By Marguerite Tarzia, Maria Dias & Ana Carneiro, 2 Nov 2016

Following rigorous and highly innovative scientific analysis, BirdLife has submitted a landmark proposal to OSPAR, requesting international protected status for an area in the North-East Atlantic – an area described as a veritable ‘treasure trove’ of marine biodiversity. Marguerite Tarzia (BL Europe), Maria Dias (BL International) & Ana Carneiro (BL International), who steered this impressive collaboration of over 60 seabird scientists, share their exciting tales from the deep…

A map that holds the secrets of the wild high seas…a map that pinpoints the precise location of untold treasures – ‘X marks the spot!’ Sounds like you have dived right into a Jules Verne novel doesn’t it? Is this fabled Atlantis finally found? Are we 20,000 leagues under the sea? Well, here at BirdLife, we find science to be stranger, and more spectacular, than fiction. Welcome to the majestic ‘Evlanov Seamount & Basin’, a veritable treasure trove of marine biodiversity far out in the North Atlantic.

Following rigorous, and highly innovative, analysis by a massive collaboration of over 60 seabird scientists, our marine team has identified an ecologist’s paradise – an ocean hotspot so rich in sea life biodiversity it could be described as the ‘Amazon of the North-East Atlantic’. For one, it’s a seabird magnet, being the area of the high seas with both the highest number of bird species (it’s an important foraging ground for at least 18) and the highest number of individual birds. It is estimated, conservatively, that the area supports at least 2.9 million seabirds throughout the year. Moreover, the area has been found to be an Important Bird and Biodiversity Area (IBA) for 12 species, including the threatened Atlantic Puffin, Bermuda Petrel, Northern Fulmar and Zino’s Petrel as well as long-distance migrants such as the indefatigable Arctic Tern, which undertakes the longest migration of any other animal.

And that’s not all. The area is also consistently frequented (and for long periods of time) by some of the ocean’s most iconic creatures: marine megafauna such as Blue and Mako Sharks, Atlantic Bluefin Tuna, and Leatherback Turtles. Sei Whales have also been tracked here from the Azores during their northward migration in summer. Interestingly, it appears that as these animals approach this unique area, changes in temperature and currents spur their natural instinct into action, prompting them to begin foraging activities.

Paradise Found

So, how was this ecologist’s paradise found? The answer is beautifully simple: we followed the birds. Seabirds are an intrinsic part of the ‘circle of (marine) life’ – what flies above the waves can tell us a lot about what swims below. Also, as they are more easily monitored than their underwater counterparts, they are an ideal ‘homing beacon’ to use to identify important marine biodiversity sites – it’s a little like taking pigs out in search of truffles. Thanks to our Seabird Tracking Database – the largest collection of seabird tracking data in existence, built in collaboration with more than 160 scientists around the world – we were able to plot a direct course to this very special site by following over 2000 individual tracked birds.


In October, we presented these amazing findings to the OSPAR Convention (for the Protection of the Marine Environment of the North-East Atlantic)[1] and proposed that the site be safeguarded with the internationally recognised designation of Marine Protected Area (MPA). If this proposal is accepted by OSPAR, the MPA would be the first of its kind in the high seas of the North East Atlantic to be identified using seabird data as the main source of evidence. Moreover, it would fill a major gap in the global network of marine protected areas. High seas areas are hugely important for seabirds, particularly as a key stopover during the migration period or as a final winter destination. This is an important rest and recovery time after the energetic breeding period. However, it is also a dangerous time and winter ‘seabird wrecks’ (i.e. when thousands of birds die due to severe conditions far out at sea) are well documented in the Atlantic.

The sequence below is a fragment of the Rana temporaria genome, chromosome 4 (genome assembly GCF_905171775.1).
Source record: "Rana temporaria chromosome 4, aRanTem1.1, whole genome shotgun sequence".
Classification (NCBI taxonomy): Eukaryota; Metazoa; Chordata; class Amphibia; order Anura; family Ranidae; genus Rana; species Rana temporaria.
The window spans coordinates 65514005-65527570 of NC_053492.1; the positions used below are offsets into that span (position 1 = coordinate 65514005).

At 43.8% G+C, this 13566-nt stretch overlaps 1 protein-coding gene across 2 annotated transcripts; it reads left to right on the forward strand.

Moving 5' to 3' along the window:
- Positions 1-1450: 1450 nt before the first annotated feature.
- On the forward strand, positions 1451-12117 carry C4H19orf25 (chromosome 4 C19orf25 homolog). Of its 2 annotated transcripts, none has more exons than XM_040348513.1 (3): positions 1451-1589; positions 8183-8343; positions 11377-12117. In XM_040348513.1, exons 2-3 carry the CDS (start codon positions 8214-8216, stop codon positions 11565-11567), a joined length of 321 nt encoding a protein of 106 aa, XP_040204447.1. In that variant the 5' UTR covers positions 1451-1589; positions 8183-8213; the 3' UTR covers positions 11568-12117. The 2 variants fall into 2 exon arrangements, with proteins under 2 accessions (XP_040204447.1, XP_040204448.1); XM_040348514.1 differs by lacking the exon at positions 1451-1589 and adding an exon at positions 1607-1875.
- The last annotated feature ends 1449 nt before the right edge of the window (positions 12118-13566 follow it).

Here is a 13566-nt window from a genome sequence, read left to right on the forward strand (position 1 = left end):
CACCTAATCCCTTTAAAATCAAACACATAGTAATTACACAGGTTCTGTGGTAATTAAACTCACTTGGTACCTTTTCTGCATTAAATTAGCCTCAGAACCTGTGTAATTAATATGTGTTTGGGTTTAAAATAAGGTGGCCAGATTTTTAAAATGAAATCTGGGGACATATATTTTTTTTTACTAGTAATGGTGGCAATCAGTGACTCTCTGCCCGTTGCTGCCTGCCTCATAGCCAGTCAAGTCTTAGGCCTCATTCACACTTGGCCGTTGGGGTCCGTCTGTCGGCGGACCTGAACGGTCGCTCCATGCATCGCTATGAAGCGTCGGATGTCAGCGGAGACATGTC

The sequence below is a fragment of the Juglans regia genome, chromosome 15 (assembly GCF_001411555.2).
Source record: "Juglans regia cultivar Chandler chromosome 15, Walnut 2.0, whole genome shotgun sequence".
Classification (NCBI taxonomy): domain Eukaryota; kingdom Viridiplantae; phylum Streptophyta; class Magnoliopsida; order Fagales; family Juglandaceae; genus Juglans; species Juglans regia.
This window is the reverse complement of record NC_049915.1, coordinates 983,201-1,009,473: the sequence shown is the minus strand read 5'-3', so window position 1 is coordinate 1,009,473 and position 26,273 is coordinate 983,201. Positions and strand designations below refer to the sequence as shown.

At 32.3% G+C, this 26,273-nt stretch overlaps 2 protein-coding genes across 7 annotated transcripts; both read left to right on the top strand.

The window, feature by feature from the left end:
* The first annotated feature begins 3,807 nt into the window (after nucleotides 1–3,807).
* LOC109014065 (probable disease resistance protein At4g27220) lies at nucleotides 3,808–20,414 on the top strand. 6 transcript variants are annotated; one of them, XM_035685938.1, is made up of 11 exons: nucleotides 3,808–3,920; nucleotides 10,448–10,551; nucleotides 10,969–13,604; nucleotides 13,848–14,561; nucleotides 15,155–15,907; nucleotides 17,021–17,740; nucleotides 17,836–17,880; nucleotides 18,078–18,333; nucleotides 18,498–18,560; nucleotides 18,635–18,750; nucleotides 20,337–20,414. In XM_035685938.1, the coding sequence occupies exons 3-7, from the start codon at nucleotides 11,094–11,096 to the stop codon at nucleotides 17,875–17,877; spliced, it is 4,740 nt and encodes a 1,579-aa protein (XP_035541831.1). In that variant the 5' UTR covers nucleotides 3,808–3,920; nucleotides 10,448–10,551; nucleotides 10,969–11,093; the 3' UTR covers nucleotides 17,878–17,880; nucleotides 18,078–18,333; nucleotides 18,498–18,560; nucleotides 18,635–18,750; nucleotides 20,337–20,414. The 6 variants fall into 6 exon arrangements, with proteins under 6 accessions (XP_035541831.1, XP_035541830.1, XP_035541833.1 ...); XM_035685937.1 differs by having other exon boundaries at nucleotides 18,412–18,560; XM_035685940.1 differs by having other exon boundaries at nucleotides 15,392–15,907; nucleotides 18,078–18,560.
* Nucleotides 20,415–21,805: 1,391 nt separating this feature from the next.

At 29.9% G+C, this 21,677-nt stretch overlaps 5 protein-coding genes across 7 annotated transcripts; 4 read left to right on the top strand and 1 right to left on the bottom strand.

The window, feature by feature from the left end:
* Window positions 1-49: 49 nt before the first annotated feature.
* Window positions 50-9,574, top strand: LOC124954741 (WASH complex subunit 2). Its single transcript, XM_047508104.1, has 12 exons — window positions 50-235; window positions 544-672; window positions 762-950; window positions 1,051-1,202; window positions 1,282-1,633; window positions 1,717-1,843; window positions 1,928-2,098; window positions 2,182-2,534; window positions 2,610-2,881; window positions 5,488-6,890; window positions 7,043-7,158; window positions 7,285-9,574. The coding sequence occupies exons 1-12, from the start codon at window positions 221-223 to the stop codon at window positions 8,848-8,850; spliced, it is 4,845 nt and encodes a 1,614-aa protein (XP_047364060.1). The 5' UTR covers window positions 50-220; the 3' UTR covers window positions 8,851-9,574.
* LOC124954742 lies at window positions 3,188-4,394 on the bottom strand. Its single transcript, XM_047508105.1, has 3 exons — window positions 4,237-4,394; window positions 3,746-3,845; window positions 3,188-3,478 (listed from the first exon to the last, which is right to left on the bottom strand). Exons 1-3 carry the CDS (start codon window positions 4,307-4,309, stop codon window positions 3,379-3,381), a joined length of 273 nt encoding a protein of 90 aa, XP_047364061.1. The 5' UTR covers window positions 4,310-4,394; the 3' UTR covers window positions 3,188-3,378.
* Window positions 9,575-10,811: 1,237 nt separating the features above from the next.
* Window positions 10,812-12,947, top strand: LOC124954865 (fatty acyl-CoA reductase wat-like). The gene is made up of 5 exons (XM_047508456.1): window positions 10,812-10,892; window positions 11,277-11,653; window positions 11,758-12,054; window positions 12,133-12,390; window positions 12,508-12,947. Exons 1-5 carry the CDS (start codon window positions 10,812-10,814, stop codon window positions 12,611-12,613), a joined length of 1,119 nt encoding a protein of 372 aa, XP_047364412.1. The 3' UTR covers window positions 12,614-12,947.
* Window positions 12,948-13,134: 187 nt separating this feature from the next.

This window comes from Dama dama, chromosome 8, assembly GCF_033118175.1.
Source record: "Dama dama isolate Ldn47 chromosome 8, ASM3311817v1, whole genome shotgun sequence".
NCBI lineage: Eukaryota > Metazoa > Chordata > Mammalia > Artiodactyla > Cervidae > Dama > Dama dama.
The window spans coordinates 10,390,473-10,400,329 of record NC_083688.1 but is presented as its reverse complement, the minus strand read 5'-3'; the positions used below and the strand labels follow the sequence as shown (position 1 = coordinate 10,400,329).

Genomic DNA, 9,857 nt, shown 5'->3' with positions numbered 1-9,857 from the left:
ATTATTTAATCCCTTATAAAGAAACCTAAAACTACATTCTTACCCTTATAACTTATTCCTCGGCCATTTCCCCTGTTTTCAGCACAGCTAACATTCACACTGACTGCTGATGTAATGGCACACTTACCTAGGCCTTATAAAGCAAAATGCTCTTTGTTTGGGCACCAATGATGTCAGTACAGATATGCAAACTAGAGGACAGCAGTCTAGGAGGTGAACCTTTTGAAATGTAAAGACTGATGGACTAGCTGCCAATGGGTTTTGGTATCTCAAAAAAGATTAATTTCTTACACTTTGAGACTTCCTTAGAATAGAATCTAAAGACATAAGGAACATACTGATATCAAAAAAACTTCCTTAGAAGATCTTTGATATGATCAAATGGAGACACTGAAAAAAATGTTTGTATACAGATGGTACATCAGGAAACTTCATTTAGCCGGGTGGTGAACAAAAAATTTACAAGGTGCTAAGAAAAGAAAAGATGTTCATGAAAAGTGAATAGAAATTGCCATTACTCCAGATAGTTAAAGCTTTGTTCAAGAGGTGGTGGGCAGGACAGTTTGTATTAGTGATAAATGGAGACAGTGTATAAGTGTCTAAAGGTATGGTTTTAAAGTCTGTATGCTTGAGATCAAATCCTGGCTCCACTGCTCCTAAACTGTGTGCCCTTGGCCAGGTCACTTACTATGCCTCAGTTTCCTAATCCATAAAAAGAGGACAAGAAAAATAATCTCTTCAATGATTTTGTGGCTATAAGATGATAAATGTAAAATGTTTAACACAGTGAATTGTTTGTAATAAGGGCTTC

Unfortunately, so far, very little has been done to either identify important biodiversity rich ‘high seas’ areas or to protect them. The matter is also further complicated when sites worthy of MPA status lie in Areas Beyond National Jurisdiction (ABNJ). This is precisely the case with this proposed site – it lies in the ocean equivalent of no-man’s land. It is therefore vital to secure international cooperation on this front.

Our proposal was the just the first step and in the coming months, our search for ‘OSPAR Wild’ will highlight the ‘importance of being earnest’. We now wait, impatiently, with bated breath as 15 national governments (the signatories of the OSPAR Convention) slowly deliberate over our proposal. The scientific analysis clearly shows that this area is extremely important for seabirds and entirely merits protected status as an MPA. The governments in question need to now step up their game and answer a simple question: do they want to protect our marine environment or see it waste away while in the debating chamber?

Marguerite Tarzia is European Marine Conservation Officer, BirdLife Europe & Central Asia

Maria Dias is Senior Marine Science Officer, BirdLife International

Ana Carneiro is Marine Technical Officer, BirdLife International

For more information, contact

[1] OSPAR is named after the 1972 Oslo Convention on dumping waste at sea (OS) and the Paris Convention on land-based sources of marine pollution (PAR). It is a legislative instrument regulating international cooperation on environmental protection in the North-East Atlantic, involving the cooperation of the EU and 15 national governments: Belgium, Denmark, Finland, France, Germany, Iceland, Ireland, Luxembourg, The Netherlands, Norway, Portugal, Spain, Sweden, Switzerland and the United Kingdom.